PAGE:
The ancient forest continued to change its nature as we moved on.  Soon after Nunthala we,  went into an area that seemed to belong to the Jurassic era. Though no animal foregrounded, the atmosphere was set in a sort of mystery. The woods became gloomier, moss-covered branches held each other. Sometimes we had to creep through tunnels formed by trees. It was indeed a great thrill. After a quite steep stretch when we entered another flower garden with a blackish red mossy floor, it was 8 o’clock. We had already covered 8 km and four more kilometres were still to be covered to reach Mainam top. We were extremely fatigued then, so we all gulped some quantity of ORS before starting the final stretch.

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As we were nearing the top, pine-like evergreen trees became visible. It was pretty hard for me then to drag my fatigued body upward. At 9:30 finally we reached the Mainam top. The monastery that stood there was not exactly in ruins as we had been informed before. It remained closed. It was at the height of more than 10000 feet where in front of us the whole of Kanchenjunga range stood to greet us. The sight was mesmerising. I literally forgot all my weariness within a second. The clear sky was dark blue and beneath laya blanket of cloud. In between glowed the milky white peaks. At the extreme left was Mt Kumbhakarna, that, like the ever sleepy mythological character after which it was named, was still lying in its bed with only its head kept out of the blanket of clouds. Next stood gorgeous Mt Kabru (North and South). At the extreme right was Mt Pandim that exactly looked like an icecream scoop. The centre of all attraction was obviously none other than the king of all kings, world’s third highest and undoubtedly world’s most spectacular peak Mt Kanchenjunga. My Nikon DSLR remained busy all the time, capturing precious glimpses.
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It was quite cold there. We were all shivering badly. I myself felt it too much because after a long 12 km walk uphill my T-shirt got soaked with sweat and even my jacket became wet. Suresh brought dry branches sooner than we expected, lit fire. This gave us a chance to warm ourselves. This did one more thing which we hardly expected. It helped us to warm two bottles of ice-cold water that we had with us. The plastic bottles were placed inside the fire which, to our utter surprise, did not damage the bottles much even after 10 minutes. We used the hot water to prepare two bowls of a tasty mixture of chattoo, milk-powder, raisin and sugar, the same food that we had had at Tendong top. The food was enough to appease our hunger and it was a great energiser, too.

After a one hour stay at the hilltop we bade goodbye to Mainam as our next destination was Valedunga top. It was a 2 km downhill journey first and then it was again uphill for two more kilometres to reach the hilltop. The path was not as steep as I had expected before. And the barren landscape was quite picturesque. The long straight trees with two or three upward looking branches that were completely devoid of leaves made it clear that the place remains snow-clad most of the times. Suresh showed us the place where he had once helped Mr Nirmal Kr Dutta to move through knee-deep snow. I had seen the picture in ‘Bhraman Trekking Guide’. In less than an hour we reached Valedunga top. The word ‘Vale-dunga’ in Sikkimese means ‘the head of a cock’. People say this hill looks like that from the opposite hill. The fact that was really bone-chilling was that we were standing on the edge of a hill and that side went down straight 1000 feet. The inclination was almost 90 degree. But it was not possible to have any idea of that because of the weather being cloudy.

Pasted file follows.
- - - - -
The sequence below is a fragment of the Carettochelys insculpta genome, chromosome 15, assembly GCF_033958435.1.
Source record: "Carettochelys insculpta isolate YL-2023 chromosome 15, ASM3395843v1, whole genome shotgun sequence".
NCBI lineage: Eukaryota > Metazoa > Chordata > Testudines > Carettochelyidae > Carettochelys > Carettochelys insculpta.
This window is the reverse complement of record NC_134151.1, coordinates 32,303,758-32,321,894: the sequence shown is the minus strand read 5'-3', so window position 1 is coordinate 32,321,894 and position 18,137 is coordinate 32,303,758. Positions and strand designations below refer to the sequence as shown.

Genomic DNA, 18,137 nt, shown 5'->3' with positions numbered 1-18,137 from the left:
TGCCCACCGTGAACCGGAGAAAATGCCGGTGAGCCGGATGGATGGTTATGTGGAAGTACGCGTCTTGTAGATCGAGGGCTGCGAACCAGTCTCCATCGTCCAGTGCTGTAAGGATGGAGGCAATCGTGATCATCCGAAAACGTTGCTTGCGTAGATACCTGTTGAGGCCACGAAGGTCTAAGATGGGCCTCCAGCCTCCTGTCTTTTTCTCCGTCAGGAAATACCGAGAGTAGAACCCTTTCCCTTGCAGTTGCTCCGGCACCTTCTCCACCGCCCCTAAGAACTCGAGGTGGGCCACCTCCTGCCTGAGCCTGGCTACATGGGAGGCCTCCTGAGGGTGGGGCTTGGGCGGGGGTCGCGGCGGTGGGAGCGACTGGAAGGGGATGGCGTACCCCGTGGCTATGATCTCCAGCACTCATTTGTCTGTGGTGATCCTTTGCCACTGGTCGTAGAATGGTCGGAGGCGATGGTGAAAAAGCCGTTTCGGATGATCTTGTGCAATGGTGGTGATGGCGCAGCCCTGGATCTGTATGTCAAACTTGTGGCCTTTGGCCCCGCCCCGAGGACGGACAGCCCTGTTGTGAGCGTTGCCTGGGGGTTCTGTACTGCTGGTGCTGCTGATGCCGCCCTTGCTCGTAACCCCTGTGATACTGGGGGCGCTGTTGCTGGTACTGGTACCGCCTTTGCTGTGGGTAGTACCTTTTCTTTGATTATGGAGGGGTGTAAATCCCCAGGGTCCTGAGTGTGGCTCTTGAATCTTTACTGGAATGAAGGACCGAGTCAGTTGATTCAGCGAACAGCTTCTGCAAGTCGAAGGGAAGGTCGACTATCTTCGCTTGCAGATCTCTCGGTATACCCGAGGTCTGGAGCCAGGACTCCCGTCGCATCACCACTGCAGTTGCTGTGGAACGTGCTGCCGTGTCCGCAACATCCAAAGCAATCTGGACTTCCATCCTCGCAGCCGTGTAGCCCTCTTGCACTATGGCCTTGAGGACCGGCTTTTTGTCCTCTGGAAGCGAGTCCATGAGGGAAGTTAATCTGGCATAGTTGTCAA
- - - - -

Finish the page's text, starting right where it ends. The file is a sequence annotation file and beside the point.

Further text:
We started descending soon. On our way back we met a group of three trekkers. At 12:30 they were still two hours away from Mainam top. We didn’t know whether they had any plan to spend that night at the hilltop. Perhaps they had. They would be quite lucky if they could see Mt Kanchenjunga glowing in moonlight. But they would have to brave the biting cold for that. Without sleeping bags that would be next to impossible. Near Nunthala we met a group of 6-7 tourists. We were surprised to see a boy of 9-10 among them. It was past two then. It was not at all possible for them to reach Mainam before evening. But the group seemed undecided. We heard from Suresh at the bus stop next morning how he had rescued them from Nunthala. They were trapped there till 11 pm. They brought with them a self-proclaimed guide who carried a sickle in his hand but was not much experienced. We, on the other hand, were really lucky to have Suresh, a very experienced guide among us. And the lesson we learnt was that an experienced guide is a must in a wildlife sanctuary like Mainam. We learnt a few more lessons. First, follow the guide. Secondly, don’t get isolated from the group. There is every chance of being lost because there is no so-called road here. Thirdly, please do not throw plastic packets, bottles wherever you like. You are habituated with those wastes of civilisation, but the inhabitants of these ancient forests are not. You have no right to harm them. Therefore, a little bit more conscience is expected. At 4 o’clock we reached the spot from where we had started our journey. The twelve our stay in the midst of Mainam really rejuvenated me.

Now more than 15 days have passed since I have returned to my city life. But still I feel a tremendous hangover. Again I feel a strong urge to be in the eastern Himalayas, which, for being very green, very moist and very erotic and for many more unknown reasons will continue to haunt me throughout my life.

By Chiradeep Chowdhury


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